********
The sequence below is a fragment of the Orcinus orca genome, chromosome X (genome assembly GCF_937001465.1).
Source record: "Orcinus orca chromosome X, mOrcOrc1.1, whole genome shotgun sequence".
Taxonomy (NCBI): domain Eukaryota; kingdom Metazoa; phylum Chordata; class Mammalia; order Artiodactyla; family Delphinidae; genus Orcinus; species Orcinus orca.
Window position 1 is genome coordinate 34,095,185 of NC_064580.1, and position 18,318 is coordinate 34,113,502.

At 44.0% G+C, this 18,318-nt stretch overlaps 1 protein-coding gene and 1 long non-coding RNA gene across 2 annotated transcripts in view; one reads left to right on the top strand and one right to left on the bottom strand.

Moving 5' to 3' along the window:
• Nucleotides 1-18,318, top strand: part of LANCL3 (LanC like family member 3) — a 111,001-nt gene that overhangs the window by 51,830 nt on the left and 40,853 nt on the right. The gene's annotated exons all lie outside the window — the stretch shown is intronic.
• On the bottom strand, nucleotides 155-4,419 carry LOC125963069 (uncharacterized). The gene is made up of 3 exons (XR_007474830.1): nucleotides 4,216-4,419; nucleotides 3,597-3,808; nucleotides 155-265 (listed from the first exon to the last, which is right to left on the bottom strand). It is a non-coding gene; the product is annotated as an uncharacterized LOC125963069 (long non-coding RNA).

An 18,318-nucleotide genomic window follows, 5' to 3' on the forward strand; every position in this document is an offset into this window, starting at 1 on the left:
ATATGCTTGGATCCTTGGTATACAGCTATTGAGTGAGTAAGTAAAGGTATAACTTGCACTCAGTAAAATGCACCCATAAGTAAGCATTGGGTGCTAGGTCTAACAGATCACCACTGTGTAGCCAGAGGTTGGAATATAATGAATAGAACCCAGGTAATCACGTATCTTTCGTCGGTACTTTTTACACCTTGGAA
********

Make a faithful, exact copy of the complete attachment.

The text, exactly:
The sequence below is a fragment of the Orcinus orca genome, chromosome X (genome assembly GCF_937001465.1).
Source record: "Orcinus orca chromosome X, mOrcOrc1.1, whole genome shotgun sequence".
Taxonomy (NCBI): domain Eukaryota; kingdom Metazoa; phylum Chordata; class Mammalia; order Artiodactyla; family Delphinidae; genus Orcinus; species Orcinus orca.
Window position 1 is genome coordinate 34,095,185 of NC_064580.1, and position 18,318 is coordinate 34,113,502.

At 44.0% G+C, this 18,318-nt stretch overlaps 1 protein-coding gene and 1 long non-coding RNA gene across 2 annotated transcripts in view; one reads left to right on the top strand and one right to left on the bottom strand.

Moving 5' to 3' along the window:
• Nucleotides 1-18,318, top strand: part of LANCL3 (LanC like family member 3) — a 111,001-nt gene that overhangs the window by 51,830 nt on the left and 40,853 nt on the right. The gene's annotated exons all lie outside the window — the stretch shown is intronic.
• On the bottom strand, nucleotides 155-4,419 carry LOC125963069 (uncharacterized). The gene is made up of 3 exons (XR_007474830.1): nucleotides 4,216-4,419; nucleotides 3,597-3,808; nucleotides 155-265 (listed from the first exon to the last, which is right to left on the bottom strand). It is a non-coding gene; the product is annotated as an uncharacterized LOC125963069 (long non-coding RNA).

An 18,318-nucleotide genomic window follows, 5' to 3' on the forward strand; every position in this document is an offset into this window, starting at 1 on the left:
ATATGCTTGGATCCTTGGTATACAGCTATTGAGTGAGTAAGTAAAGGTATAACTTGCACTCAGTAAAATGCACCCATAAGTAAGCATTGGGTGCTAGGTCTAACAGATCACCACTGTGTAGCCAGAGGTTGGAATATAATGAATAGAACCCAGGTAATCACGTATCTTTCGTCGGTACTTTTTACACCTTGGAA